Voyages & Other Stories
Quebec’s Guy Bélanger is a multiple Maple Blues Award winner for Harmonica Player of the Year and is otherwise well recognized as both an instrumentalist and singer-songwriter in his nearly fifty-year career. Voyages & Other Stories is his seventh solo album, a mix of originals and covers, featuring a strong supporting cast of both players and guests. Bélanger picks his favorite tunes and doesn’t stick strictly to a blues format, adding soul, funk, and folk with such material as Nina Simone’s “Do I Move You,” Bonnie Raitt’s “I Can’t Make You Love Me,” and Jimmy Hall’s “Duck Soup.
Much of the liner notes is in French with English translations for the synopses of songs. Bélanger on harp and vocals leads an ensemble of guitarists Rob MacDonald and Claude Fraudette, bassists Marc-Andre Drouin and Alec McElcheran, keyboardist Bruce Cameron, and drummer Michel Dufour. Vocalists Sylvie Desgroseilliers (“Do I Move You”) and Nanette Workman (“Au Bout Du Chemin) also join. McElcheran takes the lead vocal on “How Do You Do It.”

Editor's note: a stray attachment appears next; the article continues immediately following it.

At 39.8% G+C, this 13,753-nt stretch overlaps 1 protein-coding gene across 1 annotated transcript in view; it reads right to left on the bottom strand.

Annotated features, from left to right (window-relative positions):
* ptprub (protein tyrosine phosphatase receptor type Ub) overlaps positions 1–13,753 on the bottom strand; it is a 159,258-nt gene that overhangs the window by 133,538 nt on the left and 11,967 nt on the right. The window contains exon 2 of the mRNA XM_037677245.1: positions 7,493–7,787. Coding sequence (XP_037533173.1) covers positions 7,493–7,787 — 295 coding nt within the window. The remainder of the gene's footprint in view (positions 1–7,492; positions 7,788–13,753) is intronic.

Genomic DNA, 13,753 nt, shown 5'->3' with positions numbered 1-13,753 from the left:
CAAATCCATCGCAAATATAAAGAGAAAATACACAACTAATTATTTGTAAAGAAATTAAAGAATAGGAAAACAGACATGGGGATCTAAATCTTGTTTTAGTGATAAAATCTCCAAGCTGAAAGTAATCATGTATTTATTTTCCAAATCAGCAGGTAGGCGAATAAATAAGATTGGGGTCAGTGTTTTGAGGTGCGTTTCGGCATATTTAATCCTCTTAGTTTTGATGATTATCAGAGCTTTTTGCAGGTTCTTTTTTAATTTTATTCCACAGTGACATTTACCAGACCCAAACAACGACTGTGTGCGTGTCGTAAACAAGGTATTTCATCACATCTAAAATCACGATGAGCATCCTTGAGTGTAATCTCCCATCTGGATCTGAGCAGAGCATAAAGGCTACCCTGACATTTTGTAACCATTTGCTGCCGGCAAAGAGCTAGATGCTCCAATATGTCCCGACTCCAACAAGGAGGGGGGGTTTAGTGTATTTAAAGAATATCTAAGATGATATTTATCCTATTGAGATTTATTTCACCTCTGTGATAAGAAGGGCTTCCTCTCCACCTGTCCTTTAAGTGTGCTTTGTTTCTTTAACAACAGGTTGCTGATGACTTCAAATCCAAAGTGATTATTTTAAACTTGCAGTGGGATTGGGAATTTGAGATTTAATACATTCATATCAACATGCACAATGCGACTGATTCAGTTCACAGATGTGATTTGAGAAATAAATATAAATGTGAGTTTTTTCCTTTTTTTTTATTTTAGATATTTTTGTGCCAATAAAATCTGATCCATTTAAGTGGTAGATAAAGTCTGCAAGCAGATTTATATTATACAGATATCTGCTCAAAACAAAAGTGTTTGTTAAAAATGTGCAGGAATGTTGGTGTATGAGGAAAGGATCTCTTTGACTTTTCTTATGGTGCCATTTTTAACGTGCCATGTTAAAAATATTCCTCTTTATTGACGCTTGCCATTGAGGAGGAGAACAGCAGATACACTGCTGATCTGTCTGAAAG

The instrumental “Bayou Ride” nods to the Acadian migration to Louisiana as well documented in that song from fellow Canadians, The Band, in “Acadian Driftwood.” Perhaps we’re stretching a bit but, in any case, Bélanger finds the deep blues accompanying Desgroseilliers on the engrossing Nina Simone tune. “Kilmandjaro” is atmospheric, dreamy and mysterious as his melodic harp melds nicely with Cameron’s piano. There’s some big band-like swing in Hall’s “Duck Soup” as the harp and guitars engage in vigorous exchanges. “How Do You Do It” is a funky excursion.
“Nieve” is a gently flowing, gorgeous instrumental and an easy, swaying groove extends into the soul ballad “No One Else,” with the leader’s harp sumptuously filling the spaces. They find the emotive center of Raitt’s “I Can’t Make You Love Me,” no easy feat, as the harpist and pianist create colorfully rich melancholic harmonies. The blues is never far behind though as Muddy Waters’ “King Bee” features gutsy harp and fine picking morphing to an up-tempo boogie in the latter half. True to the sequencing pattern, “The Sun Will Rise” is another elegant instrumental that segues nicely with the closing, undulating “Au Bout Du Chenin,” featuring the emotive vocals of Nanette Workman.
Bélanger’s Voyages is one of the more relaxing, so-called “blues” albums you’ll hear, by turns, majestic, cinematic, and earthy, his journeys are inspiring.
- Jim Hynes